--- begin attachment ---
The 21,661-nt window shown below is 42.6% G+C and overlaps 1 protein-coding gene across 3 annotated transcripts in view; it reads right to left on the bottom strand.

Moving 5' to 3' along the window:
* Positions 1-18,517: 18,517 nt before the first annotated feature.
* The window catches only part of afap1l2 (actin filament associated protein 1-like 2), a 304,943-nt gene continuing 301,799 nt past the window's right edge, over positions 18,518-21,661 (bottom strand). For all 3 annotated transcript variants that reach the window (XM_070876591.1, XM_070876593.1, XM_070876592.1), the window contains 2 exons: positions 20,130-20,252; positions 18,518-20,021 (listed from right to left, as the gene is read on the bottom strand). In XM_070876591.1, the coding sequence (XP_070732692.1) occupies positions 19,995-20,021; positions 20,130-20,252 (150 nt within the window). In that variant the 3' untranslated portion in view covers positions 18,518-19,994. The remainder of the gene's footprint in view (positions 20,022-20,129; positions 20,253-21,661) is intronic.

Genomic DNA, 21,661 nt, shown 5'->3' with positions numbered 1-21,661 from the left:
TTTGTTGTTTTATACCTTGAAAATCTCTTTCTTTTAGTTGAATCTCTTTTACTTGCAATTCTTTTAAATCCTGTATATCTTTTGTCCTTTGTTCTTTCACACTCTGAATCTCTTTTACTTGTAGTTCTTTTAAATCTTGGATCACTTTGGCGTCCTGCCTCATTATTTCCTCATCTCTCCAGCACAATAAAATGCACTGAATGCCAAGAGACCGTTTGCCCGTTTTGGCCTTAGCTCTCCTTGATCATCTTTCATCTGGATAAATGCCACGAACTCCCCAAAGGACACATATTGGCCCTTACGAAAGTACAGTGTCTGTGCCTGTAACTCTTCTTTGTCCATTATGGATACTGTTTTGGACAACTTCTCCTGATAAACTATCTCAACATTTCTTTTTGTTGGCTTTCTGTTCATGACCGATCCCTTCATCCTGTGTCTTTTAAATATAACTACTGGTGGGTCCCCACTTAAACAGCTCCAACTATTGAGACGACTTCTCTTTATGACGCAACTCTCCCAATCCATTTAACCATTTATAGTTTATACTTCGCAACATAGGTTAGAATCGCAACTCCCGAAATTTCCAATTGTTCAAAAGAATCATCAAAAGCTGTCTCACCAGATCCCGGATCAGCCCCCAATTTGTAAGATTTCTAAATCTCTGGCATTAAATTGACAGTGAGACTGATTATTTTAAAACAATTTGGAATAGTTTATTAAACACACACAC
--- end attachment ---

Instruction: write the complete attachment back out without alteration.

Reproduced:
The 21,661-nt window shown below is 42.6% G+C and overlaps 1 protein-coding gene across 3 annotated transcripts in view; it reads right to left on the bottom strand.

Moving 5' to 3' along the window:
* Positions 1-18,517: 18,517 nt before the first annotated feature.
* The window catches only part of afap1l2 (actin filament associated protein 1-like 2), a 304,943-nt gene continuing 301,799 nt past the window's right edge, over positions 18,518-21,661 (bottom strand). For all 3 annotated transcript variants that reach the window (XM_070876591.1, XM_070876593.1, XM_070876592.1), the window contains 2 exons: positions 20,130-20,252; positions 18,518-20,021 (listed from right to left, as the gene is read on the bottom strand). In XM_070876591.1, the coding sequence (XP_070732692.1) occupies positions 19,995-20,021; positions 20,130-20,252 (150 nt within the window). In that variant the 3' untranslated portion in view covers positions 18,518-19,994. The remainder of the gene's footprint in view (positions 20,022-20,129; positions 20,253-21,661) is intronic.

Genomic DNA, 21,661 nt, shown 5'->3' with positions numbered 1-21,661 from the left:
TTTGTTGTTTTATACCTTGAAAATCTCTTTCTTTTAGTTGAATCTCTTTTACTTGCAATTCTTTTAAATCCTGTATATCTTTTGTCCTTTGTTCTTTCACACTCTGAATCTCTTTTACTTGTAGTTCTTTTAAATCTTGGATCACTTTGGCGTCCTGCCTCATTATTTCCTCATCTCTCCAGCACAATAAAATGCACTGAATGCCAAGAGACCGTTTGCCCGTTTTGGCCTTAGCTCTCCTTGATCATCTTTCATCTGGATAAATGCCACGAACTCCCCAAAGGACACATATTGGCCCTTACGAAAGTACAGTGTCTGTGCCTGTAACTCTTCTTTGTCCATTATGGATACTGTTTTGGACAACTTCTCCTGATAAACTATCTCAACATTTCTTTTTGTTGGCTTTCTGTTCATGACCGATCCCTTCATCCTGTGTCTTTTAAATATAACTACTGGTGGGTCCCCACTTAAACAGCTCCAACTATTGAGACGACTTCTCTTTATGACGCAACTCTCCCAATCCATTTAACCATTTATAGTTTATACTTCGCAACATAGGTTAGAATCGCAACTCCCGAAATTTCCAATTGTTCAAAAGAATCATCAAAAGCTGTCTCACCAGATCCCGGATCAGCCCCCAATTTGTAAGATTTCTAAATCTCTGGCATTAAATTGACAGTGAGACTGATTATTTTAAAACAATTTGGAATAGTTTATTAAACACACACAC